This is one my favorite collabos of all-time featuring two heavyweights. I'm a huge 2Face fan, and I like 9ice as well. My favorite part is where they sing lyrics from gongo aso, african queen and ebe like say. Who doesn't want street credibility? It's all about the fans and the support. Because at the end of the day, 9ice and Tuface are guaranteed to always 'nice up' your party.

African Queen - 2Face Idibia (R&B)
It's impossible to complete this blog post without mentioning the biggest African song of the 21st century. When you have little kids from Guam singing an African song, you must know how popular it is. 2Baba, I salute you. His groundbreaking 'African Queen' hit set the pace for Nigerian songs to break into the African scene and for different African musicians to find markets in different African countries. African Queen became the favorite song of many African women and restored self-esteem across a continent. Who cares about what beauty is defined in today's Western world? The only important thing is that you are an African queen. And that you are loved. And that you love this song. :-)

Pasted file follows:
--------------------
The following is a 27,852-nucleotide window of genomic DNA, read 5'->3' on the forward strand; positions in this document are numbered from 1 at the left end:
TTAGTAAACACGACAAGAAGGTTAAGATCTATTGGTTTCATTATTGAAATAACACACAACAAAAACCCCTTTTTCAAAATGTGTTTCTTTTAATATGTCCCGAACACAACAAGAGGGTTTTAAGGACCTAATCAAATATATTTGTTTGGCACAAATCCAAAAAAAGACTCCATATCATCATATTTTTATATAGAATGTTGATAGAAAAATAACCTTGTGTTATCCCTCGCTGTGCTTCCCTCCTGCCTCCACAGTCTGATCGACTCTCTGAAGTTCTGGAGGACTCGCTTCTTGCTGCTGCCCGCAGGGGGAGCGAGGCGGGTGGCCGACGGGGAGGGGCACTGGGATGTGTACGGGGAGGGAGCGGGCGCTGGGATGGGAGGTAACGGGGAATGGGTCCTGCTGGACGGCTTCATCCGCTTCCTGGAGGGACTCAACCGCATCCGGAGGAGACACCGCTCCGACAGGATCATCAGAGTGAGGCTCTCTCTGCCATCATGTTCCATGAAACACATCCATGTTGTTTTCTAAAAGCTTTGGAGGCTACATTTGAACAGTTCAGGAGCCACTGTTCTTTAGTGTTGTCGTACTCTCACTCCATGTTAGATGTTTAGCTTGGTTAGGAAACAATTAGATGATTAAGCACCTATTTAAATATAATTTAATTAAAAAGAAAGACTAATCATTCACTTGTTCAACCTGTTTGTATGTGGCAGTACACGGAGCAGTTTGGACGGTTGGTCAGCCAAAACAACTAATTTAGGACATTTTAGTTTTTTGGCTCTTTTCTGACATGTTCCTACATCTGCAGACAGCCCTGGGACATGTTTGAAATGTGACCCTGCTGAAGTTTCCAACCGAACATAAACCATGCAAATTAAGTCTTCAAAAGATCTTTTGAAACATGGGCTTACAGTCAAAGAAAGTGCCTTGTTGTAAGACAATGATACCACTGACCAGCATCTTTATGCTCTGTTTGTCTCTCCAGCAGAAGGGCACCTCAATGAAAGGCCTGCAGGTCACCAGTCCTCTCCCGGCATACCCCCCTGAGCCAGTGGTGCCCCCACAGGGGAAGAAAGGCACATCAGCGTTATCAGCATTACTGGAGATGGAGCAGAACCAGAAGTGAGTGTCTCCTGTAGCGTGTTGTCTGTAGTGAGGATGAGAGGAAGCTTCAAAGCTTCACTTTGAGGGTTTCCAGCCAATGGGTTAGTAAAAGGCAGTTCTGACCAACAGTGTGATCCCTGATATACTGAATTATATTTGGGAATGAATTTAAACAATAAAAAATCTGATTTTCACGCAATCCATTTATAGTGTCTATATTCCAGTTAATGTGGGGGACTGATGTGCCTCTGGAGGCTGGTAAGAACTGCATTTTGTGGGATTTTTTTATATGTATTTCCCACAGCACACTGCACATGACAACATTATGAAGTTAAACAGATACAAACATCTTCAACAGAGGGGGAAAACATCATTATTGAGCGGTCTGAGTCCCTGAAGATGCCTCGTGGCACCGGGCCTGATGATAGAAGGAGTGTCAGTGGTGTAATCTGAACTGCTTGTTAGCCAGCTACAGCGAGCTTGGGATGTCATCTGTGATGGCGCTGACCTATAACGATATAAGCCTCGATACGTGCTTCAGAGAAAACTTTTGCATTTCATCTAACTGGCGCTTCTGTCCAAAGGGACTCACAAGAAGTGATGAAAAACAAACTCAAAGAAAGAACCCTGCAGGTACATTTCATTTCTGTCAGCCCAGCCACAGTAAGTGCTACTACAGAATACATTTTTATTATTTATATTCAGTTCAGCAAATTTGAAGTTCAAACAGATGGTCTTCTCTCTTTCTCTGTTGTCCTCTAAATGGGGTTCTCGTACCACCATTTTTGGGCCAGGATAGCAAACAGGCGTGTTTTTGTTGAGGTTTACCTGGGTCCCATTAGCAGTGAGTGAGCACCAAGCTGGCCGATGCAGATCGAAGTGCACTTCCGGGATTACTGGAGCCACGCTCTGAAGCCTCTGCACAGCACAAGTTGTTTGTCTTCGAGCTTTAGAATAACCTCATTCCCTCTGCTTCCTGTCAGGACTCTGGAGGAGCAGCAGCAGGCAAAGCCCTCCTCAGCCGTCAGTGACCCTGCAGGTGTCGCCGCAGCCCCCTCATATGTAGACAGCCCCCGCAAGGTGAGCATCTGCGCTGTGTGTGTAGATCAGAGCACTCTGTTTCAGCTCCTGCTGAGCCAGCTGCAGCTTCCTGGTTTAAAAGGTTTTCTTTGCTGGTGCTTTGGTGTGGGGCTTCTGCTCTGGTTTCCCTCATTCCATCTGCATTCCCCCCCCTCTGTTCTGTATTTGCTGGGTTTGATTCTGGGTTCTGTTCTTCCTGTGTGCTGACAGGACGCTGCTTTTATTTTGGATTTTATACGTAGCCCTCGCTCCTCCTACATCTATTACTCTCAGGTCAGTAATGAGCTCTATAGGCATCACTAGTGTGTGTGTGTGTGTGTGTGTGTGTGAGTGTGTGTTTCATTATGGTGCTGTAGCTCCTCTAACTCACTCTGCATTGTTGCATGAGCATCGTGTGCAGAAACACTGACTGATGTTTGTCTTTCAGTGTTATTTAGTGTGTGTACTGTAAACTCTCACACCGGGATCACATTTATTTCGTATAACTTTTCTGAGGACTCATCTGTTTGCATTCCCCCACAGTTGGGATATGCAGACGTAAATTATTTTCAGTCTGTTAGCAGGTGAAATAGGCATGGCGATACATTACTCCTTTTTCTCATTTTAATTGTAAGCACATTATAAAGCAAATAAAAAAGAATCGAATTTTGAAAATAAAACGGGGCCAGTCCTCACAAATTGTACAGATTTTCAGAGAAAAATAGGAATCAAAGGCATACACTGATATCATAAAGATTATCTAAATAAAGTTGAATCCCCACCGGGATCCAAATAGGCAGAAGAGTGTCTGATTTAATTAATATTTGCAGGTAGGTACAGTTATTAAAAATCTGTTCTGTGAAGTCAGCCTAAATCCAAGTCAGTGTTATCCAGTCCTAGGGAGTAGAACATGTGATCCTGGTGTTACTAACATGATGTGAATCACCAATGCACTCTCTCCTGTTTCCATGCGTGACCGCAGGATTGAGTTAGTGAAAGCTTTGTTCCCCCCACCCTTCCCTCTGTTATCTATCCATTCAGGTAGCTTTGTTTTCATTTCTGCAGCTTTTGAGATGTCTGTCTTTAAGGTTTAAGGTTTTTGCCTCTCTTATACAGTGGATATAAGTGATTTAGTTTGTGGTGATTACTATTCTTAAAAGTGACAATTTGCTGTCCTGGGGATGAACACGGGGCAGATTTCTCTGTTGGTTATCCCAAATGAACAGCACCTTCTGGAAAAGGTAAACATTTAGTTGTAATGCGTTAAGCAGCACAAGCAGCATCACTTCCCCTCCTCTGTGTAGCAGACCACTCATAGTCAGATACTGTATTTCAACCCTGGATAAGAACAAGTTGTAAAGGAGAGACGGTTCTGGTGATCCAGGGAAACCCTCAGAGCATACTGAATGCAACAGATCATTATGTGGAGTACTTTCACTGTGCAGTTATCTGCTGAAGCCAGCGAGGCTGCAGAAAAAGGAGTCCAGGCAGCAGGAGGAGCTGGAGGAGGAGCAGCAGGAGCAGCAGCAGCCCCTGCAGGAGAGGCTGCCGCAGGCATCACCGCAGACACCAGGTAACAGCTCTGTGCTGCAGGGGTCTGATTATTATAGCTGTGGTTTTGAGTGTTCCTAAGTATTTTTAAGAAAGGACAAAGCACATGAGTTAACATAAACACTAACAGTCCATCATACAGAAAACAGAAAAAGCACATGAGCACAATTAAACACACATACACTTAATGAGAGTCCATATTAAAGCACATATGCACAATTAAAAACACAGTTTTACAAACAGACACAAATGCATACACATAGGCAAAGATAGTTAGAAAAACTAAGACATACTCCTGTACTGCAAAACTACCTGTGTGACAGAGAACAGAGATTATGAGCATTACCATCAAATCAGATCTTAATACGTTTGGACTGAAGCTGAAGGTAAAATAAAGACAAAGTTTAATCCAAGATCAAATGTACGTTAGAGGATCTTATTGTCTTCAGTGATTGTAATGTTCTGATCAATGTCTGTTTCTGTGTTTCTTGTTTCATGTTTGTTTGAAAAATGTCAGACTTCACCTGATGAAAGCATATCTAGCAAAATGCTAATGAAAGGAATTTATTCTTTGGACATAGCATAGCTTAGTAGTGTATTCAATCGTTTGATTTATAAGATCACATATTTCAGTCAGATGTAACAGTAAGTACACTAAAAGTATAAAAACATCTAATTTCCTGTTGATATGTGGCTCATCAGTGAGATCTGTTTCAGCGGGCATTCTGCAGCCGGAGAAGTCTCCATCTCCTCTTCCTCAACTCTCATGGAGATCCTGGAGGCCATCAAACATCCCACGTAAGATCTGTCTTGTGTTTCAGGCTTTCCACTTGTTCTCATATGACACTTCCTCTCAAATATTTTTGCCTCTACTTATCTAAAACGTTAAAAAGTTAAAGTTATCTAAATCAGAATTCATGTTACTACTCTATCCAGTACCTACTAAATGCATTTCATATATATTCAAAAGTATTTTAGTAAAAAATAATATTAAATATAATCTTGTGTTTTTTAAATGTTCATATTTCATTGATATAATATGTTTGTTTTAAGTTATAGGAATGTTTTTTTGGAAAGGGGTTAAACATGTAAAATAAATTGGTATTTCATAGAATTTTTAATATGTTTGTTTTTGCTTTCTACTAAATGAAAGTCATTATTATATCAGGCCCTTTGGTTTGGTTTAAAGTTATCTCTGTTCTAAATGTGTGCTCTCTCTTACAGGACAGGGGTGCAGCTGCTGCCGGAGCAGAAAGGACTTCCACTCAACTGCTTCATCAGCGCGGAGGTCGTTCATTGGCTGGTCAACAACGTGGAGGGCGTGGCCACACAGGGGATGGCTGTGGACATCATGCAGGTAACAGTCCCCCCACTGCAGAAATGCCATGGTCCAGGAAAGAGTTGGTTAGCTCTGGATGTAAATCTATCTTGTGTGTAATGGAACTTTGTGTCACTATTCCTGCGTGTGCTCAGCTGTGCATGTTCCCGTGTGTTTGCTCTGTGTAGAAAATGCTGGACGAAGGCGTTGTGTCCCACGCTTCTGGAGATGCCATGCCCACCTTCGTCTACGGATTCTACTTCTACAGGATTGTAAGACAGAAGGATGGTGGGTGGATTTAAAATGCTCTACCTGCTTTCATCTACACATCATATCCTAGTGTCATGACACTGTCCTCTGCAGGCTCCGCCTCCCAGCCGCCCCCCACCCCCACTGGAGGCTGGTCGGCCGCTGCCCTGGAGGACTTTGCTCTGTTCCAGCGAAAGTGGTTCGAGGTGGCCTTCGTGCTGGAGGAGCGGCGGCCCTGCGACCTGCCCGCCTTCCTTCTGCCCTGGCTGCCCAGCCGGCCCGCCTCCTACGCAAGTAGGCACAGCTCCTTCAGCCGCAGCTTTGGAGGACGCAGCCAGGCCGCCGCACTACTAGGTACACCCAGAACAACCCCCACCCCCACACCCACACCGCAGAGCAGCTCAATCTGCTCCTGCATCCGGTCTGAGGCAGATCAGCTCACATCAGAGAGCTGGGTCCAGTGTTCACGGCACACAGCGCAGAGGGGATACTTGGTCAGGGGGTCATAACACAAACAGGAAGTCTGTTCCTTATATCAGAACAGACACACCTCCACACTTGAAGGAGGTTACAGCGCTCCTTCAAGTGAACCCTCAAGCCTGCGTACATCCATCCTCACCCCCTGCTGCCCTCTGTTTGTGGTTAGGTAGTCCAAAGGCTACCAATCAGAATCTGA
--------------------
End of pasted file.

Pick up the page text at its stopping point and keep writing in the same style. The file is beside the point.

These are the first 10 songs that came to mind. If I remember one injustice that I missed, I will comment about it. Just like last time, I want to list a few honorable mentions. Sound Sultan's Area (acoustic) sings about home so beautifully. I am a big fan of Sasha P's newest single called Gidi Babe. I adore Asa's Fire on the mountain as well as her collabo with Jeremiah Gyang called Comforter. Other favourites are Gongo Aso (9ice), Kpo kpo di kpo (Faze), Africa (Modenine), Omo too sexy (Justine), Oruka (Sunny Nneji), See me so & For Instance (2Face Idibia), Roll it (P-Square), Obi mu o & Onyinye (Obiwon), Ololufe by Wande Coal etc.

Long live Nigerian music.
Long live African music.
Long live Africa

Saturday, June 6, 2009

South African movie Jerusalema - The review

I have already written two blog posts about Jerusalema, about the issues and the quotes. Why would I spend so much time on this movie? It's not from Ghana. I don't know any of the actors personally. It's from South Africa but it doesn't even have Terry Pheto or Leleti Khumalo. Especially Terry. But hey, I loved Jerusalema. It's lekker. And I feel like writing. So there. Why did I love it? Chao (many) reasons. What didn't I like about it? Some as well. Here are a few thoughts and observations.